When it comes to resolving disputes, arbitration is becoming a more often utilized tool over litigation. Although arbitrations are simpler and more straightforward, you need to realize that they are not always ideal for every situation. The following is some information about arbitration and how it can make a difference in your dispute:
Timing is Everything
One of the first considerations when contemplating arbitration is when you intend to deal with your dispute. Most businesses will include an arbitration section in a contract that will also include the possibility of disputes in the future. Arbitrating after the dispute has happened is easier to do because all of the evidence and facts are very clear at this point. It is harder to agree to future arbitration if someone involved wants to hold off on dealing with the dispute or would prefer to litigate the matter instead.
The Arbitration Clause
An arbitration clause in a business contract will need to be properly formed so that it can be enforced should a dispute occur. The writer of the contract will need to make several considerations when including an arbitration clause. One consideration is if the debtor holds property or other assets in the country where the creditor could obtain payment should he or she win the arbitration. The clause has to be recognized as valid in all situations for it to be utilized.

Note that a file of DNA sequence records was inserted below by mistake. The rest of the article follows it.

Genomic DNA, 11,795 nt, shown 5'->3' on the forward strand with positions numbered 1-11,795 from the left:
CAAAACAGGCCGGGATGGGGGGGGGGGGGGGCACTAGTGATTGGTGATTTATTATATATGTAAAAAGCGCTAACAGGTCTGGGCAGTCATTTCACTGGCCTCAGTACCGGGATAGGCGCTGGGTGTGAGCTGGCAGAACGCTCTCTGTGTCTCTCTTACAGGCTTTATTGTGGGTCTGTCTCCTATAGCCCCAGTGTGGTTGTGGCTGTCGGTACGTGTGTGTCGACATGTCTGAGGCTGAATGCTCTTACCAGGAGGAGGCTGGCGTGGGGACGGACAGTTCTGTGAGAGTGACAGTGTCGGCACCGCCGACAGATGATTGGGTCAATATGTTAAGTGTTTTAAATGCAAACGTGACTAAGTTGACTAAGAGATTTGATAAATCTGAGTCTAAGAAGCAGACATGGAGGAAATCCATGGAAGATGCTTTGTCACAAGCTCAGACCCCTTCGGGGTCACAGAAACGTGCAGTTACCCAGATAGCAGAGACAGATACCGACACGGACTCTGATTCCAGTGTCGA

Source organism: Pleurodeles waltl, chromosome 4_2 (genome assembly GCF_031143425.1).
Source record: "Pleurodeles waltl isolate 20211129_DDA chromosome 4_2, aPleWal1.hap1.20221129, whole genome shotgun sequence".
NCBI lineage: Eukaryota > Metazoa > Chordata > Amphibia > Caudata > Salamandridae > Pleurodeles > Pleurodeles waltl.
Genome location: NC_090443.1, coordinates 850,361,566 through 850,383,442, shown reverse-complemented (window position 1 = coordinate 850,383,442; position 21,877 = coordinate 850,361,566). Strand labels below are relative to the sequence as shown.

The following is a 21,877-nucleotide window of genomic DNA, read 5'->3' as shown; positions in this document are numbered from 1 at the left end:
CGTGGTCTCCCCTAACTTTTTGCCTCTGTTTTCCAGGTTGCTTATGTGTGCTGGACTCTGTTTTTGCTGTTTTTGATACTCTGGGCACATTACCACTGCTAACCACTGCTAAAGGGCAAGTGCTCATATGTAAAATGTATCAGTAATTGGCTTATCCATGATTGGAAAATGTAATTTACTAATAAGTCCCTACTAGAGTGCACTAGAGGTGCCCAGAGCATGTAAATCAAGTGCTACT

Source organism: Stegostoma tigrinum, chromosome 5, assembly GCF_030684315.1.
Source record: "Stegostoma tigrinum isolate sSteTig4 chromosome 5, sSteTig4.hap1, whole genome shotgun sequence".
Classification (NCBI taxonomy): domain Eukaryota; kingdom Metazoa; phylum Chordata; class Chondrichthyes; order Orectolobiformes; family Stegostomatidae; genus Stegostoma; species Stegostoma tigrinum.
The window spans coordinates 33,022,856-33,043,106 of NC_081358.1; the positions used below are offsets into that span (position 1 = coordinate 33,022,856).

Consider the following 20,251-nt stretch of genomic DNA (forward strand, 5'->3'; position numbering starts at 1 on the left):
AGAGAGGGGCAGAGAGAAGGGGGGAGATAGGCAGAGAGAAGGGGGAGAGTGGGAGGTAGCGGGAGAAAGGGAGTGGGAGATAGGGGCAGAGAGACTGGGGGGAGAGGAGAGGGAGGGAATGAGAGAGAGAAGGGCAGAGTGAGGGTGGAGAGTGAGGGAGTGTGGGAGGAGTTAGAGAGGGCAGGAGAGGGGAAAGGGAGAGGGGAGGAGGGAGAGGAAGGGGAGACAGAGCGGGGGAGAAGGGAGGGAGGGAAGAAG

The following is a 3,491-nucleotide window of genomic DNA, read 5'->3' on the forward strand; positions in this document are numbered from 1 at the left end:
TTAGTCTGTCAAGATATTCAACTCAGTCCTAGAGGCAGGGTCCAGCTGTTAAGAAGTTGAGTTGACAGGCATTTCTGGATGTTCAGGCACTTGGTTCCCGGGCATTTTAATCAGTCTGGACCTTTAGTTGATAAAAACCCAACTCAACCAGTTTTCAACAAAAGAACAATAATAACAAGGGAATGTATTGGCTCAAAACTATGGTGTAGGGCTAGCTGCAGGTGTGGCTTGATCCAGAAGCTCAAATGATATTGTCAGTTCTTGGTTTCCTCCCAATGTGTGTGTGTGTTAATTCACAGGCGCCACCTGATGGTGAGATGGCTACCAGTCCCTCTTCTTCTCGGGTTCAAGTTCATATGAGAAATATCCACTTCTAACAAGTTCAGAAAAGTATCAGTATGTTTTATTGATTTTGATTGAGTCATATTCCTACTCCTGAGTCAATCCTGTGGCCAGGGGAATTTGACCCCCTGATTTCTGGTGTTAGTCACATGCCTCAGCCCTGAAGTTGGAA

There are many advantages with an arbitration. One is the use of a neutral territory. All parties to the arbitration have the right to request a non-biased territory to have an equal and fair advantage. This advantage is best when one or both parties are from different areas and want to have a fair hearing in a forum that is not party to the dispute.
The arbitration clause can also let those involved can choose the selection of arbiters and how they are selected. Also, it also will provide some feeling of certainty that the dispute will be repaired. Litigation is much more expensive and can be drawn out over decades. Arbitrations are much less complicated and, barring any issues with jurisdiction, can be completed much more quickly.
If you are considering litigation, have a serious discussion with your attorney to see if arbitration would be a better option. You and the other party can negotiate the terms of the arbitration and have much more say in how the dispute will be dealt with. For more information, contact a securities law attorney.